Review: Alan Turing: Unlocking the Enigma

Alan Turing: Unlocking the Enigma by David Boyle
My rating: 4 of 5 stars

Alan Turing: Unlocking the Enigma
Alan Mathison Turing.
Mathematician, philosopher, codebreaker, a founder of computer science, and the father of Artificial Intelligence, Turing was one of the most original thinkers of the last century – and the man whose work helped create the computer-driven world we now inhabit.
But he was also an enigmatic figure, deeply reticent yet also strikingly naïve. Turing’s openness about his homosexuality at a time when it was an imprisonable offense ultimately led to his untimely lo death at the age of only forty-one.

A short but interesting and thought provoking book.

I was aware that Alan Turing was instrumental in helping the allies breaking the German enigma code during the war and that he was prosecuted for homosexual acts, said prosecution probably leading to his suicide.

I was also aware of the ‘Turing Test’ as a measure of a machine’s capacity to ‘think’. I had not put two and two together to realise it was the same man.

The book contained many interesting facts of which I was not previously aware but being so short, did not explore them in the detail that I would have liked.

For example, I knew the Victorian, Charles Babbage was one of the first to conceptualise the computer, but not that he was interested in code breaking, although logically that does follow.

I certainly did not know that Turing, and other mathematicians, were fascinated by Disney’s Snow White and the Seven Dwarves. Why?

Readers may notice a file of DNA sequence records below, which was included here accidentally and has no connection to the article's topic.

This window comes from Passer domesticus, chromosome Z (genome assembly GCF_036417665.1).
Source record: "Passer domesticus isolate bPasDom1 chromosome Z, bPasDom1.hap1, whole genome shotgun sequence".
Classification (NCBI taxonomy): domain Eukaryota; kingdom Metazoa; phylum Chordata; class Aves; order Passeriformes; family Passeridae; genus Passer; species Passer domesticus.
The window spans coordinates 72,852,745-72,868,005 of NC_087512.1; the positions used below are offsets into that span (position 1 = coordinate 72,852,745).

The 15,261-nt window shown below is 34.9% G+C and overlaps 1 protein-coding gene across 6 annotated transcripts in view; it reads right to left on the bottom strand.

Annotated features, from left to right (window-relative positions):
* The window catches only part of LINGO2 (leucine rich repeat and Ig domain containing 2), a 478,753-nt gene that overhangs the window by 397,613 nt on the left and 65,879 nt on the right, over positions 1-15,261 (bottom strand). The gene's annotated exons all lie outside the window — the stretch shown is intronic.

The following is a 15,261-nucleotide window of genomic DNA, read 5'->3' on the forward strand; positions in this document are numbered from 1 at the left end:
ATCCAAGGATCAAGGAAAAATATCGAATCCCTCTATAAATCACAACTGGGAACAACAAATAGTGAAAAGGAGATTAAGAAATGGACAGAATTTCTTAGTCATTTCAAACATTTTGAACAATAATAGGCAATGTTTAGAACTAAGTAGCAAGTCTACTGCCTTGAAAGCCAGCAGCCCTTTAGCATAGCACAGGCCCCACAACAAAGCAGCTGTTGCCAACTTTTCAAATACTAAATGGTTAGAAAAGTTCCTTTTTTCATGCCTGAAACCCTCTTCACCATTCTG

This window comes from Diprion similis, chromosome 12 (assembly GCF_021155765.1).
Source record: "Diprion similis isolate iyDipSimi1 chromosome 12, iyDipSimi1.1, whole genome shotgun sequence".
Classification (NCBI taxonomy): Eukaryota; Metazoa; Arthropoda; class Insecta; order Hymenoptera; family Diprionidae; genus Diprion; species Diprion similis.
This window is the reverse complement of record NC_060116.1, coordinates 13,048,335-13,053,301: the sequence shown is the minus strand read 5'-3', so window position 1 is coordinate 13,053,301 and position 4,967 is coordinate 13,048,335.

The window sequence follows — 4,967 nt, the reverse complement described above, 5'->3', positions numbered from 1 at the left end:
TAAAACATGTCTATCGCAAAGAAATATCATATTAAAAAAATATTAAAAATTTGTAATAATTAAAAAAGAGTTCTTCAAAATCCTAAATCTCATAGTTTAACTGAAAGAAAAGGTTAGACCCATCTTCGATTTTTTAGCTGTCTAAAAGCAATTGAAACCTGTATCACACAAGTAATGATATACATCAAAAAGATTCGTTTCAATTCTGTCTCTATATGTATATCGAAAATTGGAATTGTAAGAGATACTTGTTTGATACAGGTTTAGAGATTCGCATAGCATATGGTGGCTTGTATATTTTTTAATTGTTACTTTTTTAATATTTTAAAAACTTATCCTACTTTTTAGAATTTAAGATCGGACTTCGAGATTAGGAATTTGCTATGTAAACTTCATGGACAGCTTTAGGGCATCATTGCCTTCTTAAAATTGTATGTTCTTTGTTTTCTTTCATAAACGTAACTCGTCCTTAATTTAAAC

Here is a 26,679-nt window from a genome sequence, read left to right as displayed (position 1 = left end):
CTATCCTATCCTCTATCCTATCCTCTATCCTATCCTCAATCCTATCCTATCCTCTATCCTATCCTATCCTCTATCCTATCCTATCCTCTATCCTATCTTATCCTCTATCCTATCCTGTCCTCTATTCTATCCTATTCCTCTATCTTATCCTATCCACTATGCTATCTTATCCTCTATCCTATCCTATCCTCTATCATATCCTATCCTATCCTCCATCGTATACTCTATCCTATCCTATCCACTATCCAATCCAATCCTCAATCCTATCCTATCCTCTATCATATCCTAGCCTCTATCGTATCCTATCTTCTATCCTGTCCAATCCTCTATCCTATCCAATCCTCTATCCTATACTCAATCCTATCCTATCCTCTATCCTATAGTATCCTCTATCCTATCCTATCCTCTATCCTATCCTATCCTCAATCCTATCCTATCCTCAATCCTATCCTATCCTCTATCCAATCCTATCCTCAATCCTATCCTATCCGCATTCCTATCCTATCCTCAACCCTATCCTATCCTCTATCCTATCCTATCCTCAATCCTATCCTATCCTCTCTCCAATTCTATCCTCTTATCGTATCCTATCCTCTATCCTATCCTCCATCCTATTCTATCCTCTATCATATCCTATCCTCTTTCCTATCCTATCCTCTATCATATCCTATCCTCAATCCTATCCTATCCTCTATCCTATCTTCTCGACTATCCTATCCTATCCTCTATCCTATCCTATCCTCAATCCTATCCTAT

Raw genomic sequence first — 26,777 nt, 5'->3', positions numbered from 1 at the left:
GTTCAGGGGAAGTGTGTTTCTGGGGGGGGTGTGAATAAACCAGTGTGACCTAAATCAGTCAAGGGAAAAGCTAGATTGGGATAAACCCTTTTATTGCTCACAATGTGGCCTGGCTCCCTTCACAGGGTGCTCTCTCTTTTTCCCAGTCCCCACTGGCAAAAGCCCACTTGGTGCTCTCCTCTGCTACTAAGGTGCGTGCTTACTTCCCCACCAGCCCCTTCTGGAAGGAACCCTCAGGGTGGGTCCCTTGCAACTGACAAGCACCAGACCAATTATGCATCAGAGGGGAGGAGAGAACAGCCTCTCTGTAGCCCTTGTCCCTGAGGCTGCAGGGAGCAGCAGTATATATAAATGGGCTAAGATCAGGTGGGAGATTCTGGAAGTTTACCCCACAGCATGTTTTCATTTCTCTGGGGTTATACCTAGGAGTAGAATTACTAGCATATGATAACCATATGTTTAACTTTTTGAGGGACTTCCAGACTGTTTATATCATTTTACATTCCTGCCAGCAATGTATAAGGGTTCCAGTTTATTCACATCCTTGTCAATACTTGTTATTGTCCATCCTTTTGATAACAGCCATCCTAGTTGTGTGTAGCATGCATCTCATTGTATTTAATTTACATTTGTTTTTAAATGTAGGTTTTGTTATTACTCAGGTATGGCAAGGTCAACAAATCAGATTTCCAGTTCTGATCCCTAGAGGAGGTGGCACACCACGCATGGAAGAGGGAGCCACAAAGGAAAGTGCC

It seems highly ironic to me that a man obsessed with whether machines could think was pushed to suicide by the blind, unthinking prejudice of humans who mostly, it seems to me, spend very little time thinking.

LGBT2015_mini_zpse734642bBritish book challenge


9 thoughts on “Review: Alan Turing: Unlocking the Enigma

        • If I had a pound for every patronising, chauvinist comment I heard as one of only three women during my engineering degree I’d be, well not a millionaire, but certainly far better off than I am.

          Liked by 1 person

            • Indeed!

              I find it so depressing when I read about young women who enter STEM professions suffering discrimination and even sexual harassment.

              And don’t get me started on the misogyny in TV, books and particularly video games.

              What I find so frustrating is that men suffer just as much as women from these attitudes.

              Liked by 1 person

              • You are so right. Yet they can’t (or won’t) see it. I think it’s driven by fear, but that doesn’t make it any less pathetic or reprehensible. I think things are getting better, but it’s so slow and we suffer notable relapses.


  1. Hopping over from the British Books Challenge….

    I currently have Alan Turing: The Enigma by Andrew Hodges checked out of the library. It’s massive! So, it might have more of the details you crave.


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